Crypto How to Take Profits for Beginners

by jamncheez

There’s been an occasional suggestion on here to take profits whilst the going is good. This is really good advice, however I’ve not really seen any break down the different methods of doing this, so I compiled this guide to help you through the thought process. Before we dive in, I need to preface this with a disclaimer that none of the below constitutes Financial/Tax advice. Rules vary heavily region to region so consult with a local specialist if you need help.

Taking profits is an important part of any trading strategy and it doesn’t (necessarily) mean exiting your postion entirely. There are many reasons you might want to take profits, some or all of the following may be true:

  1. You’ve reached your investment goal
  2. You want to take advantage of tax-free captial gains allowances
  3. You want to sell in order to buy back in lower
  4. You’re worried the market will drop
  5. You need the money for something

For me #2 is most important. Whilst I see my crypto portfolio as a long term investment, the UK government gives me a tax-free capital gains allowance (£12k). As long as my total captial gains in a tax year is less than this then I pay zero tax on those gains (N.B. this is completely separate from income tax). If I don’t use this allowance this year, it is lost forever.

Fundamental to any profit calcluation is how much you spent on your current position. If all your transactions have been fiat -> crypto this is simply the sum of the amounts you spent on the transactions. It’s a little more complicated if you’ve been selling rebuying – most apps out there will give you an ‘average buy price’ figure. For a given coin, take your average buy price and divide it by the number held. For an example lets say I hold 0.2 BTC which I bought in 4 installments of 0.05 each (£800, £1200, £500, £1500). The total cost is £4000 and this is equivalent to having bought it all at 4000/0.2 = £20,000. At the time of writing BTC is trading upward of £40k, this represents a 100% gain – pretty solid! So let’s take some profits.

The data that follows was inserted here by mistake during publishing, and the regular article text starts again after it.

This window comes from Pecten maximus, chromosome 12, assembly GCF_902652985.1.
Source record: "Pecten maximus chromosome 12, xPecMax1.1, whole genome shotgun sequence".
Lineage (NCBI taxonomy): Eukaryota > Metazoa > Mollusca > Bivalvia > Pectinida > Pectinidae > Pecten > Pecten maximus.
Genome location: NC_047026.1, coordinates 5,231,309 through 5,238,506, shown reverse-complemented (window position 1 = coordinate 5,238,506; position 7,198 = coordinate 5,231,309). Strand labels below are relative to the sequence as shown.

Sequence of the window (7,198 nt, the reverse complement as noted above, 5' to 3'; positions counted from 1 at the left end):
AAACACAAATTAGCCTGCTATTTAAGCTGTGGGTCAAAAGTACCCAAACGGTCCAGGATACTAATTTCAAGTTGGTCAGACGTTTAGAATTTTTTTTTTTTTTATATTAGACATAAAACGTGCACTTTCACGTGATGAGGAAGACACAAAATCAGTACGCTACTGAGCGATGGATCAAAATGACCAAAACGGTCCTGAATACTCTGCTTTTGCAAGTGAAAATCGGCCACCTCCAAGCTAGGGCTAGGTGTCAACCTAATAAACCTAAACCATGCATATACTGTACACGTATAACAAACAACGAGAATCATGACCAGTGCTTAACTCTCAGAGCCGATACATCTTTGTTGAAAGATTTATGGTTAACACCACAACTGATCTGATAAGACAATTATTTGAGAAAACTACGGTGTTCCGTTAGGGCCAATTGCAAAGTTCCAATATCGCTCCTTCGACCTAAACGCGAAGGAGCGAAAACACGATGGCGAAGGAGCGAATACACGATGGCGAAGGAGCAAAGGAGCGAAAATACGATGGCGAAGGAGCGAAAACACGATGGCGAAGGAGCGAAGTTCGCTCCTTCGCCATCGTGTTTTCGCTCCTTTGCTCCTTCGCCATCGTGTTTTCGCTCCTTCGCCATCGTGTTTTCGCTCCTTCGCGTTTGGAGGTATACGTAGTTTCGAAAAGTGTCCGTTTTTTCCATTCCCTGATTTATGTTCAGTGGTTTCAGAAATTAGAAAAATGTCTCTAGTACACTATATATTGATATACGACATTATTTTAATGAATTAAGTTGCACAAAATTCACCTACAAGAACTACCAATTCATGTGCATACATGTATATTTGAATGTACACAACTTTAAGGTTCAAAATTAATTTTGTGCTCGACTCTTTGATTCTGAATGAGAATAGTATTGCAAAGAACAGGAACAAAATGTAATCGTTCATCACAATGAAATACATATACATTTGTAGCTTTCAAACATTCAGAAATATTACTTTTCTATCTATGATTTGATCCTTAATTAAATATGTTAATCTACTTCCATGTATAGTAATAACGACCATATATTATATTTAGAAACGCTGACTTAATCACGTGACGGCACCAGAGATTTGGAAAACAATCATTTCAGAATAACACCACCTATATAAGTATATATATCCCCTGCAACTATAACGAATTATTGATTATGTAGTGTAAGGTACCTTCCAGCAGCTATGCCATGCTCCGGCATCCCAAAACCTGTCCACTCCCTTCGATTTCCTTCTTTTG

There’s a few different approaches here and it depends on your longer term plan. Before we dive in you need to make a plan when your emotions are cool, and you need to stick to it. Fortunes are lost when you let emotions get in the way. Make a plan and stick to it. Regardless of when you sell you will never sell at the very top, don’t even try. It’s crucial you recognise this and be comfortable with that. Try and focus on the gain you DID make. In the above example I made £4000 if I sell at £40k. That’s a phenomenal return, I’m not going to kick myself if I “could’ve made £5k if I held”. All that being said I don’t think selling it all in one hit is the best plan.

To try and combat FOMO a DCA exit strategy is more useful. You’ve probably heard of this when talking about entering the market but it’s also a viable exit strategy. Before doing any trades I want to plan what I’m doing with that 0.2 BTC. There’s two basic strategies:

  1. I split the stack into X chunks and sell them at your chosen frequency (maybe every day, or everytime the sell price hits a new milestone)
  2. I sell a percentage of my remaining stack periodically. With 0.2BTC selling 10% in intervals I’d sell 0.02, then 0.018, 0.0162 and so on. I can effectively extend this strategy infinitely, selling increasingly less and less over time, which is why it’s my preferred strategy.

You can also tweak both these strategies to suit your purposes too:

  1. Set a ‘reserve’ amount of your holdings. This is an amount that you will not sell as part of this strategy.
  2. You set a ‘minimum sale price’ where if the price is below a given threshold on a day then you do not sell.

The final thing to plan is what you’re doing with the liquidated funds. Try and decide a rough percentage of funds into the following three buckets (decide the split yourself depending on your needs)

  1. Withdraw to a bank account
  2. Put on hold until the market drops
  3. Buy back in immediately

This last one sounds a bit silly, but if your primary goal is to maximise your capital gains threshold but keep your holdings this is a perfectly valid strategy. By selling and then immediately rebuying you raise your cost basis for your holdings for future years – so if/when you do need it as fiat you can withdraw it much more tax-efficiently.

I hope this helps some of you.

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